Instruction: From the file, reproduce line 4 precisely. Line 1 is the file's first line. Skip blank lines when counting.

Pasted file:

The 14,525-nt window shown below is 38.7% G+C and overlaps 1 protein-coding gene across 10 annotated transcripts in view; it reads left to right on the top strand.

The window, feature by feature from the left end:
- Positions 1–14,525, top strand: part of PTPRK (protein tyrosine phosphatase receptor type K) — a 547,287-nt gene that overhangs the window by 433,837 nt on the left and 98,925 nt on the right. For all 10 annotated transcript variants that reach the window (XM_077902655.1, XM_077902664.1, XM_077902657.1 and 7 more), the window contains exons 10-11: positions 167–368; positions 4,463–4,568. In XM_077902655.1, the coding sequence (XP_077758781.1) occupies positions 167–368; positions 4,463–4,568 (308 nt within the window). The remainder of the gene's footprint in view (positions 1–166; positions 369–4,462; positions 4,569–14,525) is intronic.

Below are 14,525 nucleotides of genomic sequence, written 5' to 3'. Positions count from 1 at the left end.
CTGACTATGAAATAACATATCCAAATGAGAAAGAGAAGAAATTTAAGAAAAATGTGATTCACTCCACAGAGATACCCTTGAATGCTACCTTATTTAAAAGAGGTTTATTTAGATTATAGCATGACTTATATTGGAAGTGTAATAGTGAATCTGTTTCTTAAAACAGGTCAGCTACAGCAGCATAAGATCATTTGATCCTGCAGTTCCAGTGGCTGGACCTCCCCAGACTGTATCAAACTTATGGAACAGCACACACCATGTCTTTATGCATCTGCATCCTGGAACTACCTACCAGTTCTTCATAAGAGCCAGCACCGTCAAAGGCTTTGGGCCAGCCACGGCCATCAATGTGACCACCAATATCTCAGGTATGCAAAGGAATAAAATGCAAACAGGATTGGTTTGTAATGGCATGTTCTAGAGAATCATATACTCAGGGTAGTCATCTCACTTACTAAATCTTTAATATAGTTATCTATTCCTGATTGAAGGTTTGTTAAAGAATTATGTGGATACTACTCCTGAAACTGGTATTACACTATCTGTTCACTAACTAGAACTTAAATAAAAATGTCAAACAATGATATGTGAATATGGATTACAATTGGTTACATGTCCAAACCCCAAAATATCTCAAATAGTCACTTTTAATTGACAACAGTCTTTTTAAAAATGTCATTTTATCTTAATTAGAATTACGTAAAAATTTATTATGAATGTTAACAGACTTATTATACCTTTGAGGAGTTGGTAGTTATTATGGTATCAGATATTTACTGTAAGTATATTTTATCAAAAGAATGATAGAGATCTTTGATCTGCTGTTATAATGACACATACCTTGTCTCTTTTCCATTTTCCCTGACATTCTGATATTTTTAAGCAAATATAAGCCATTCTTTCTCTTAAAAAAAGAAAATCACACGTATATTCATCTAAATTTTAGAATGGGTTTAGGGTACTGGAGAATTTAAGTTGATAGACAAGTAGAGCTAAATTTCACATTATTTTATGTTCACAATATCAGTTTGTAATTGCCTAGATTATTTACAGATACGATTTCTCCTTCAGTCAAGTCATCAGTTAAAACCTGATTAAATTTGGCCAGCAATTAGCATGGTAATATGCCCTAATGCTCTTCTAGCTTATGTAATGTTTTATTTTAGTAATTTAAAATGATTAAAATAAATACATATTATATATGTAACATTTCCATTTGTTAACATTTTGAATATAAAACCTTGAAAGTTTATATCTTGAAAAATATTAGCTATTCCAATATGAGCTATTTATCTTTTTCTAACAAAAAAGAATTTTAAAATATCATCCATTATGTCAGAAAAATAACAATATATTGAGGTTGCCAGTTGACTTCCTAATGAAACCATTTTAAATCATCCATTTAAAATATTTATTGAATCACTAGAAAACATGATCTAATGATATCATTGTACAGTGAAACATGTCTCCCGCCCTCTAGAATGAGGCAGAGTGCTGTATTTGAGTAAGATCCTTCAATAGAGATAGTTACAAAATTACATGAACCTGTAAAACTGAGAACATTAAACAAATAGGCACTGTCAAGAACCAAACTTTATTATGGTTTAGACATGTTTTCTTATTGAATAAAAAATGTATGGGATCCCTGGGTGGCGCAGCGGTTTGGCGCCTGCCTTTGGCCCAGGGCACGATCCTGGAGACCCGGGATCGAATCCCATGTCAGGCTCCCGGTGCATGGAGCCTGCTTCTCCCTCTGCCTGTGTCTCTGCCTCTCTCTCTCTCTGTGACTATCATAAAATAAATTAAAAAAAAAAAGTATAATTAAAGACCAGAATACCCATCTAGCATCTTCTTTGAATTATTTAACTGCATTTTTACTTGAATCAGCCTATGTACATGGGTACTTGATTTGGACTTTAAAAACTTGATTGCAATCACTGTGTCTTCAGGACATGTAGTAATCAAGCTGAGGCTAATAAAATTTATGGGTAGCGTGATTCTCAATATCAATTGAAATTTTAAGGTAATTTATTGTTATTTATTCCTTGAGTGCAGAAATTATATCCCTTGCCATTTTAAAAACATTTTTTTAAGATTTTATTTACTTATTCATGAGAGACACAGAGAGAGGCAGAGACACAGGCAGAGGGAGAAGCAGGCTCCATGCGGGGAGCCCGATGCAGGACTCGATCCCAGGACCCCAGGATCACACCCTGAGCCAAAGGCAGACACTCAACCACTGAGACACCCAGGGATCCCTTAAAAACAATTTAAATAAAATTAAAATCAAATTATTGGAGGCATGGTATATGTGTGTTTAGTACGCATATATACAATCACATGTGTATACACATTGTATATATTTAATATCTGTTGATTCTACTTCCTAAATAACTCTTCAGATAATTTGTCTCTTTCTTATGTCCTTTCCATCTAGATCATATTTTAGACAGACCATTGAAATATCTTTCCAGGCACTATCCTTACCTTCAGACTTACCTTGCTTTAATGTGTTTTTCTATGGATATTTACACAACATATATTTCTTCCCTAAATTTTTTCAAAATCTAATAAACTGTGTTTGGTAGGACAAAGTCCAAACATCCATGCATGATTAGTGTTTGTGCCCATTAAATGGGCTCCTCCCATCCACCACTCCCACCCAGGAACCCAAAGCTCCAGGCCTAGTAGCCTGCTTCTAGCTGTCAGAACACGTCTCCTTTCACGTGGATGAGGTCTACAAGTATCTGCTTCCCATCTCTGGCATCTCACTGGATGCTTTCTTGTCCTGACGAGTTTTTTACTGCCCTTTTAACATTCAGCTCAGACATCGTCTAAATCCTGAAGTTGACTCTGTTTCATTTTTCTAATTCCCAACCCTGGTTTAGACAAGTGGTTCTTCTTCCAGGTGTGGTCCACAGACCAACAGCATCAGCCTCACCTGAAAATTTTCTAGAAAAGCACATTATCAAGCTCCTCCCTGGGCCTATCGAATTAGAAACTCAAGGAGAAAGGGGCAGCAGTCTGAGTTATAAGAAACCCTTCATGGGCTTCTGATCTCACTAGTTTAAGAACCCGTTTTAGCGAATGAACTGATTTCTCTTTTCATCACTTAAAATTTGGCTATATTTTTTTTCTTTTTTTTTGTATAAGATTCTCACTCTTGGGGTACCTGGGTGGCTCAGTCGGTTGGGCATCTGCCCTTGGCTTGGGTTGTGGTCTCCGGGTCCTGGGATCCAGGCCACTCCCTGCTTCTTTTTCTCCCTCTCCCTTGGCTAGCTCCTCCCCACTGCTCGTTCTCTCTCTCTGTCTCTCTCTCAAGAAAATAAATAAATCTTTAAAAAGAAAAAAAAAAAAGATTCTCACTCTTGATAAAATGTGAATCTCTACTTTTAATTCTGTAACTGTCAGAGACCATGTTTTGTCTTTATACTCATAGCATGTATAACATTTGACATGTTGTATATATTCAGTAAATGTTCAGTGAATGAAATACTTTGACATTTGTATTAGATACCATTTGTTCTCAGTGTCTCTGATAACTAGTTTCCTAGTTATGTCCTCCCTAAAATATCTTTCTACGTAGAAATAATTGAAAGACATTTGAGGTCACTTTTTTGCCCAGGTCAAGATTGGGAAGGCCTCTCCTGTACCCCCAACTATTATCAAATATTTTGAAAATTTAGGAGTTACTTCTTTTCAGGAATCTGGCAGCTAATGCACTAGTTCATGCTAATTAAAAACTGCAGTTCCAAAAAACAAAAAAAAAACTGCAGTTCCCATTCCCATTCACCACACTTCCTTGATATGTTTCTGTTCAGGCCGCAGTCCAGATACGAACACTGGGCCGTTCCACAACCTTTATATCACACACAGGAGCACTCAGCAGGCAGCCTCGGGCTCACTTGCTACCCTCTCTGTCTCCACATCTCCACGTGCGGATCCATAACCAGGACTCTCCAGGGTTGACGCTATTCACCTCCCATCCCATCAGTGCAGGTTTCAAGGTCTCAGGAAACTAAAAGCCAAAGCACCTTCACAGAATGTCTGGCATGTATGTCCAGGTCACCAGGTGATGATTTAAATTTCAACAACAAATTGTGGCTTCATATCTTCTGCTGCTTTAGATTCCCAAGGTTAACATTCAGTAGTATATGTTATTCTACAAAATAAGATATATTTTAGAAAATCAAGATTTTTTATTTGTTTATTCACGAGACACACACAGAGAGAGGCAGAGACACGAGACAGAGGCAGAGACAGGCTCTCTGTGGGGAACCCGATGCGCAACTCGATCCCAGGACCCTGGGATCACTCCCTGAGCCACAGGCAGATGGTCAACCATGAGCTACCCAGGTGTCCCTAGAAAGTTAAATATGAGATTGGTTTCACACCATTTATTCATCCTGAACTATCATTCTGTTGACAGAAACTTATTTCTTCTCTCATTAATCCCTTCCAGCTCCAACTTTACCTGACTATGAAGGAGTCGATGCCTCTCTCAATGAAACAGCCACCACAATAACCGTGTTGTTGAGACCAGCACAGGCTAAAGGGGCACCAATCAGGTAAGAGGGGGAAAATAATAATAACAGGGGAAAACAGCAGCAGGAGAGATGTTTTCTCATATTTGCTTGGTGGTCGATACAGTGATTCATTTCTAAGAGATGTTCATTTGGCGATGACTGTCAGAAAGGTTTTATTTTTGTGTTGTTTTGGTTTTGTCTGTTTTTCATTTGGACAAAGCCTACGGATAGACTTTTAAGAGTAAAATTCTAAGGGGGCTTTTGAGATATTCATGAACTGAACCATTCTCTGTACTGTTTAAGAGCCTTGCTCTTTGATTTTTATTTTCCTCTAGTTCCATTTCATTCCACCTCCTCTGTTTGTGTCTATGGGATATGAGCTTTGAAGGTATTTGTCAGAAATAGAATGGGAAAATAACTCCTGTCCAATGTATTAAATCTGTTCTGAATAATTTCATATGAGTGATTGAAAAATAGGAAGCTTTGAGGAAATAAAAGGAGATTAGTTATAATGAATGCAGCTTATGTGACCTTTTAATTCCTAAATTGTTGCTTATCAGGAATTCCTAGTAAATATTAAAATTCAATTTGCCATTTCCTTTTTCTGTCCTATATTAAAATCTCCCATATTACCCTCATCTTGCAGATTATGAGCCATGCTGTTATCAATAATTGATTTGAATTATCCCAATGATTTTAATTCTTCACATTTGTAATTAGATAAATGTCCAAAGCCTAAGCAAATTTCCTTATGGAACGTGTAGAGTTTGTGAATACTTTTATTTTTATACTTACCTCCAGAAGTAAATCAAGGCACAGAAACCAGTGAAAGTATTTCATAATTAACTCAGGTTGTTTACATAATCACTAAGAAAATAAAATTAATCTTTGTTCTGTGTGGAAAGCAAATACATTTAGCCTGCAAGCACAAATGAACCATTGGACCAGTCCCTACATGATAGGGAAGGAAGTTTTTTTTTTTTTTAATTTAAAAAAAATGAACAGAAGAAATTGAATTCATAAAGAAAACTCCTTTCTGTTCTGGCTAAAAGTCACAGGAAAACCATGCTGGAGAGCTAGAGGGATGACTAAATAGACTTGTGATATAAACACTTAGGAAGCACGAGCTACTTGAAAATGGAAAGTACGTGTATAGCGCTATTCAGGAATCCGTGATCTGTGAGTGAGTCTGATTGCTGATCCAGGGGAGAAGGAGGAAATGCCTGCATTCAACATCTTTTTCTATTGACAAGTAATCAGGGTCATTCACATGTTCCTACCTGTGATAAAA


Below are 14,525 nucleotides of genomic sequence, written 5' to 3'. Positions count from 1 at the left end.